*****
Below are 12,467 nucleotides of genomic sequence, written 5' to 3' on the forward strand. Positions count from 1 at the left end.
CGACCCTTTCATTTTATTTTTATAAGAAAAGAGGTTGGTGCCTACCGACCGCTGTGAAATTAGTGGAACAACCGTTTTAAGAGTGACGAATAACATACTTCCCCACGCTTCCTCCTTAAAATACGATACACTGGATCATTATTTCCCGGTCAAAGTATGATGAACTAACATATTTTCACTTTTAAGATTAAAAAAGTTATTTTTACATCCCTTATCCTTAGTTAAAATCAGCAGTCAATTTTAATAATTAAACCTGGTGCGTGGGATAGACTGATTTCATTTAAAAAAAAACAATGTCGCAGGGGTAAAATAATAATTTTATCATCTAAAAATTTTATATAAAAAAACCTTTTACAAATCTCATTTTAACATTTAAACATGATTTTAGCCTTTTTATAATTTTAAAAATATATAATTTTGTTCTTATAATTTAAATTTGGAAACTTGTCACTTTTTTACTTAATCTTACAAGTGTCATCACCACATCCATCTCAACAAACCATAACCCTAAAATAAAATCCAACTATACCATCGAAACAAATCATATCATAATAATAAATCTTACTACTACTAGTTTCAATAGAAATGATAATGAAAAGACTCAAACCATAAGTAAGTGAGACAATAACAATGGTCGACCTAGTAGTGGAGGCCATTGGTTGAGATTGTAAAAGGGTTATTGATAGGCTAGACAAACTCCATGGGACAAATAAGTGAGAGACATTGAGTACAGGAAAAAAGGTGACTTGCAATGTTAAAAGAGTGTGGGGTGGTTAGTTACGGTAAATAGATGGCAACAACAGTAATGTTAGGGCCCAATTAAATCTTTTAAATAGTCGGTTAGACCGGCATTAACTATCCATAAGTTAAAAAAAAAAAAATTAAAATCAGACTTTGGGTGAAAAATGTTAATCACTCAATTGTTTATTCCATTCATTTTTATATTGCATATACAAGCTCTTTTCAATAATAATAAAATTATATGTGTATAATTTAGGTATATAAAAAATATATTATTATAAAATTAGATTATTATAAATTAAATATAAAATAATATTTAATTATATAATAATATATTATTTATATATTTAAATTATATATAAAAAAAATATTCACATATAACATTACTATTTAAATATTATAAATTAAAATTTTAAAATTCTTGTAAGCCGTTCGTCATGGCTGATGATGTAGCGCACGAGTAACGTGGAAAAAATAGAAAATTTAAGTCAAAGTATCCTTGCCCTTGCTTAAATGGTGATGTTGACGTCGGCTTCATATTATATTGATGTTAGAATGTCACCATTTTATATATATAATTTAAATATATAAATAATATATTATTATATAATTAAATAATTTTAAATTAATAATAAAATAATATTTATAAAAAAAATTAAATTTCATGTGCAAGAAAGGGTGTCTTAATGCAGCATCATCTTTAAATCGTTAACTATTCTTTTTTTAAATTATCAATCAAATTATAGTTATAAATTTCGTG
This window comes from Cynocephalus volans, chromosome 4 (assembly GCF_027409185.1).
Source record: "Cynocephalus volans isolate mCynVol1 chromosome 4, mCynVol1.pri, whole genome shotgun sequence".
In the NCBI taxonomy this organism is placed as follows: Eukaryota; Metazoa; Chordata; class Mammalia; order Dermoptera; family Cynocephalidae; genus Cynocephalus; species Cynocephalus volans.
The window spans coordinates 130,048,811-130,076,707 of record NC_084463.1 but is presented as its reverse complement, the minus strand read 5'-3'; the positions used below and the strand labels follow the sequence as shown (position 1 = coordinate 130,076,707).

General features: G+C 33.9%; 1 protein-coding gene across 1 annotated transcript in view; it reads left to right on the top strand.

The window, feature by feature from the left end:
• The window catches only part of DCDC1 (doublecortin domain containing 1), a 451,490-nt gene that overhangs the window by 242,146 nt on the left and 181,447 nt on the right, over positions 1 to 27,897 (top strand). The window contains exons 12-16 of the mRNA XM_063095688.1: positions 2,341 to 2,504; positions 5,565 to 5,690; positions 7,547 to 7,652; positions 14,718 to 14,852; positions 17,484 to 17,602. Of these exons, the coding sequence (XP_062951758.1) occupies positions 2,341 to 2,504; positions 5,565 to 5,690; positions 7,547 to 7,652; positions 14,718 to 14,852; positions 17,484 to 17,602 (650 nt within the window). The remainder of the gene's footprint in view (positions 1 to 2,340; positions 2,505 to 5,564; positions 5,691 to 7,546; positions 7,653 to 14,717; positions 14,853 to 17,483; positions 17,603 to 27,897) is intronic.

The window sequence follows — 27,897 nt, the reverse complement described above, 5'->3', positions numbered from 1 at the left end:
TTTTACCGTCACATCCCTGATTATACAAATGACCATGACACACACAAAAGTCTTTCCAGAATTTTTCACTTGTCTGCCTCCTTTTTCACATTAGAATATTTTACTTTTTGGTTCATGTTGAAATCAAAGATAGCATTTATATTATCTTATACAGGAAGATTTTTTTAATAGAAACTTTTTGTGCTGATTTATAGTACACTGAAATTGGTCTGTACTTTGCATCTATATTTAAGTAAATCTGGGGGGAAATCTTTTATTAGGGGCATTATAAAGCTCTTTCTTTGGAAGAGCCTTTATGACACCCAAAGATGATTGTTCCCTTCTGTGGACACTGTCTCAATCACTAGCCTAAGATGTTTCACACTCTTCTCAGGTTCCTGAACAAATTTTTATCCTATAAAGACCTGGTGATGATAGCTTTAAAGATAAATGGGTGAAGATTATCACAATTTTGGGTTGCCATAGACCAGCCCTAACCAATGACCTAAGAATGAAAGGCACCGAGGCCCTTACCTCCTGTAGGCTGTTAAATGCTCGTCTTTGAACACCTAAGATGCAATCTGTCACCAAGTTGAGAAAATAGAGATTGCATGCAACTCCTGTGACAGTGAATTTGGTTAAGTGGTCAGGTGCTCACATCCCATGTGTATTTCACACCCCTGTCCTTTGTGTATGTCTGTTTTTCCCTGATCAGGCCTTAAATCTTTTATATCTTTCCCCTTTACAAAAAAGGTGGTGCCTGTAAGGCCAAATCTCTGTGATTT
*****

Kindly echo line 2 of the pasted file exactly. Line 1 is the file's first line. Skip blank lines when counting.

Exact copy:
CGACCCTTTCATTTTATTTTTATAAGAAAAGAGGTTGGTGCCTACCGACCGCTGTGAAATTAGTGGAACAACCGTTTTAAGAGTGACGAATAACATACTTCCCCACGCTTCCTCCTTAAAATACGATACACTGGATCATTATTTCCCGGTCAAAGTATGATGAACTAACATATTTTCACTTTTAAGATTAAAAAAGTTATTTTTACATCCCTTATCCTTAGTTAAAATCAGCAGTCAATTTTAATAATTAAACCTGGTGCGTGGGATAGACTGATTTCATTTAAAAAAAAACAATGTCGCAGGGGTAAAATAATAATTTTATCATCTAAAAATTTTATATAAAAAAACCTTTTACAAATCTCATTTTAACATTTAAACATGATTTTAGCCTTTTTATAATTTTAAAAATATATAATTTTGTTCTTATAATTTAAATTTGGAAACTTGTCACTTTTTTACTTAATCTTACAAGTGTCATCACCACATCCATCTCAACAAACCATAACCCTAAAATAAAATCCAACTATACCATCGAAACAAATCATATCATAATAATAAATCTTACTACTACTAGTTTCAATAGAAATGATAATGAAAAGACTCAAACCATAAGTAAGTGAGACAATAACAATGGTCGACCTAGTAGTGGAGGCCATTGGTTGAGATTGTAAAAGGGTTATTGATAGGCTAGACAAACTCCATGGGACAAATAAGTGAGAGACATTGAGTACAGGAAAAAAGGTGACTTGCAATGTTAAAAGAGTGTGGGGTGGTTAGTTACGGTAAATAGATGGCAACAACAGTAATGTTAGGGCCCAATTAAATCTTTTAAATAGTCGGTTAGACCGGCATTAACTATCCATAAGTTAAAAAAAAAAAAATTAAAATCAGACTTTGGGTGAAAAATGTTAATCACTCAATTGTTTATTCCATTCATTTTTATATTGCATATACAAGCTCTTTTCAATAATAATAAAATTATATGTGTATAATTTAGGTATATAAAAAATATATTATTATAAAATTAGATTATTATAAATTAAATATAAAATAATATTTAATTATATAATAATATATTATTTATATATTTAAATTATATATAAAAAAAATATTCACATATAACATTACTATTTAAATATTATAAATTAAAATTTTAAAATTCTTGTAAGCCGTTCGTCATGGCTGATGATGTAGCGCACGAGTAACGTGGAAAAAATAGAAAATTTAAGTCAAAGTATCCTTGCCCTTGCTTAAATGGTGATGTTGACGTCGGCTTCATATTATATTGATGTTAGAATGTCACCATTTTATATATATAATTTAAATATATAAATAATATATTATTATATAATTAAATAATTTTAAATTAATAATAAAATAATATTTATAAAAAAAATTAAATTTCATGTGCAAGAAAGGGTGTCTTAATGCAGCATCATCTTTAAATCGTTAACTATTCTTTTTTTAAATTATCAATCAAATTATAGTTATAAATTTCGTG